The Spooky, Gory and Gorgeous Worlds of DOOM

By Andreas Inderwildi on at

DOOM is a game that does its best to encourage you to charge through its levels at full-speed, guns blazing, and it looks terrific in motion. And yet DOOM’s photo mode makes a compelling case for another equally rewarding but very different way of experiencing its blood-soaked arenas and gory hellscapes. With a button-press the frantic action freezes, and we are free to take a stroll among the corpses and go sightseeing in the abyss. Even the raging demons start behaving themselves, posing patiently for the camera until you get their best side. Even Doom Guy, it turns out, has time to stop and smell the bloody roses.

DOOM has much to offer the hell-tourist. From industrial corridors to nightmarish vistas, from muted grittiness to garish spectacle, from sci-fi architecture tinged in cool, blue light to the oppressive, dirty orange glow of hell’s depths, DOOM reveals a fantastically varied palette despite its consistently morbid and grim tone. DOOM plays with the aesthetics and iconography of horror, employing all the subtle and less-than-subtle shades ranging from the eerie and ominous, the delightful and surprising, the strange and creepy, the horrific and shocking; shades that might well get drowned out by the game’s speed and its pumping metal soundtrack.

That variety can be already be seen in DOOM’s demon hordes. Many, like Imps, Cacodemons, Revenants and even its end boss, the Spiderdemon, are gleefully silly and exuberant creatures that look like they’ve sprung straight out of the pages of a comic book or heavy metal album cover. Their fierce demeanour only serves to highlight their ridiculous appearance. Some, like the Mancubi or the Possessed, veer into body horror territory. A few, like the Hell Knights are genuinely terrifying, especially upon closer inspection, and some of the more surreal ones, like Hell Razers and Summoners, look like they might have some distant relatives in the alien depths of Wayne Barlowe’s hell paintings.

Speaking of twisted bodies: the arenas and hallways of DOOM are littered with corpses serving as grisly decor. There are skeletons on spikes, desiccated corpses hanging from trees or spilling out from behind crumbling walls, the bloody mush of fragmented and liquefying bodies covering the floors, flayed skins and garlands of intestines hanging from walls and ceilings. Some of it is goofy and exaggerated enough to be about as threatening as your average Halloween decoration. And yet, as you penetrate deeper into hell, the game strays further and further away from this trite spookiness to deliver some truly sinister and stomach-turning interior design.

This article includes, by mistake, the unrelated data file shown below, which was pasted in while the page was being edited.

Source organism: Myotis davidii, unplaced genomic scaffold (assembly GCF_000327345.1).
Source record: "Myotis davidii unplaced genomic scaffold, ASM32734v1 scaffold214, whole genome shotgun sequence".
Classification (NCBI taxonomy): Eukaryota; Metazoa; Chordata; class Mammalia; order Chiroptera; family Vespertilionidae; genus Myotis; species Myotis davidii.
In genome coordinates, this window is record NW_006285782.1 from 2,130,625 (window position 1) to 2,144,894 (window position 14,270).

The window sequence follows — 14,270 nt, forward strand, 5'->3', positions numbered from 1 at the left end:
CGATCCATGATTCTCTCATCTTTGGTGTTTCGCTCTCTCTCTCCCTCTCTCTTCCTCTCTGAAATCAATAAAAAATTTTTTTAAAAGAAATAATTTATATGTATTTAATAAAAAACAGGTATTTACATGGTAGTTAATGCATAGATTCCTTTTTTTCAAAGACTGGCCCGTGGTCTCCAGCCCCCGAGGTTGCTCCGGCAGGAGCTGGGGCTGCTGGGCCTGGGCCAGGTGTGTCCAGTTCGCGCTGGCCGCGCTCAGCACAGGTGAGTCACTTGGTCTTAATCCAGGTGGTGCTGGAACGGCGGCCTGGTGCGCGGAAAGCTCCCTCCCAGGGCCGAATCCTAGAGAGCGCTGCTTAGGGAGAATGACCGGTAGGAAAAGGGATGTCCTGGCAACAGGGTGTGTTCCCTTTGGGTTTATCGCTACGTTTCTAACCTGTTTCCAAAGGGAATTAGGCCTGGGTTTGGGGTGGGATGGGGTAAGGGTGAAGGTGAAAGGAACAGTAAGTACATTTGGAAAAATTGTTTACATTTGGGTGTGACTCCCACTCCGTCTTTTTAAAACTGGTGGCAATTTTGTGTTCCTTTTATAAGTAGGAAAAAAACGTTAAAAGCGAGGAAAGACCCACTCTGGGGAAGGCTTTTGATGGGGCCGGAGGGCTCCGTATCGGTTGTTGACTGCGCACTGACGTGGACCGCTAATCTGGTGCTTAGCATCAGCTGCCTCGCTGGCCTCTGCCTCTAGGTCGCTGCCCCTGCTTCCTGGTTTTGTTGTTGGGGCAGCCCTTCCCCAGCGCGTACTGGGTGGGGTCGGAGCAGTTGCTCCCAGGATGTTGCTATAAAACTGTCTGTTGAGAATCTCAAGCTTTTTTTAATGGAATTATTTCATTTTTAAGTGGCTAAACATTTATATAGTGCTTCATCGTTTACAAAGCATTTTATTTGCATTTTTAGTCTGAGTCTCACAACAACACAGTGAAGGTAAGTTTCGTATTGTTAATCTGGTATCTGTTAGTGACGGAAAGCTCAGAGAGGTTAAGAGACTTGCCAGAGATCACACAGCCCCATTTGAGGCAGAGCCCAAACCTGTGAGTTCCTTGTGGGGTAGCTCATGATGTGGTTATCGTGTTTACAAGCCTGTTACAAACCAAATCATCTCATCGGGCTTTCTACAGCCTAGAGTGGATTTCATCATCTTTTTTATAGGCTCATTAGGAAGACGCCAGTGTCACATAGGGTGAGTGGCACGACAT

DOOM’s spaces are just as varied as the horrific bodies that inhabit them. This side of hell alone, it boasts claustrophobic, gritty industrial warrens that are reminiscent of the Alien films, sleek corporate spaces full of smooth metal and glass surfaces, and the rust-red, dusty outdoor areas of Mars. In hell, we explore cramped ossuaries, grey landscapes of dead and tortured trees, and giant, rocky islands suspended in burning-red and oppressive skies.

The architectural styles of Mars and hell are both threatening and hostile, but in ways that couldn’t be any more different. Mars has the sinister edges and hard surfaces of advanced technology designed by callous and arrogant architects; spaces that, even though designed by and for humans, exude an atmosphere as alien and inhospitable as Mars’ surface.

Hell, on the other hand, is characterised by ponderous architecture, crude and decaying fortresses adorned with spikes, horns and chains, structures of rusty metal, arches and pillars that almost seem like they’ve grown organically from the stony landscape around them. As different as they are, the styles of the Mars facilities and hell sometimes meet. The architects of Mars have incorporated some hellish design choices into their own structures resulting, to pick a few charming examples, in a bloody chapel with guts hanging from the ceiling and painted and flayed skins on the walls, or smooth corporate facilities adorned with demonic seals or sigils (heavily inspired by real occult symbols).

DOOM’s horror does not shy away from the grandiose, as some of hell’s colossal monuments show. The theme of 'giant demon skeletons emerging from the landscape' is established as its own genre of architecture, with an impressive range of individual examples, some amusing, some morbid and pathetic, some downright frightening, and all exuding an aura of manifest malice. Often, these are the landmarks that guide Doom Guy to the next gate.

Even though DOOM is a game defined by intimate corridors and enclosed arenas, eerie vistas of far-off places are not a rare sight. The Mars landscape especially offers some beautiful views of desolation that can seem almost painterly, with endless rows of human-made structures receding into the distance and swallowed by dust clouds and haze. The ubiquitous clouds in the sky, sometimes dense and stagnant, sometimes angry and disturbed, are a signature feature of DOOM’s landscapes that effectively convey a sense of foreboding and grandiose morbidity.

DOOM draws eclectically from various visual traditions — elements of comic books aesthetics, historical occult iconography, surreal art in the tradition of Wayne Barlowe, the ultra-violence common to shooter games, the sleek corporate architecture of science-fiction, gritty industrialism — from which it creates a wonderfully dense, distinct and varied world that delights even as it thrills, shocks and disturbs; at least if you slow down long enough to be able to appreciate the effort that went into the blood-sodden environment you’re stomping through. Sometimes, it pays off to exchange your shotgun for a camera, and shoot pictures rather than demons. Sometimes, you can do both: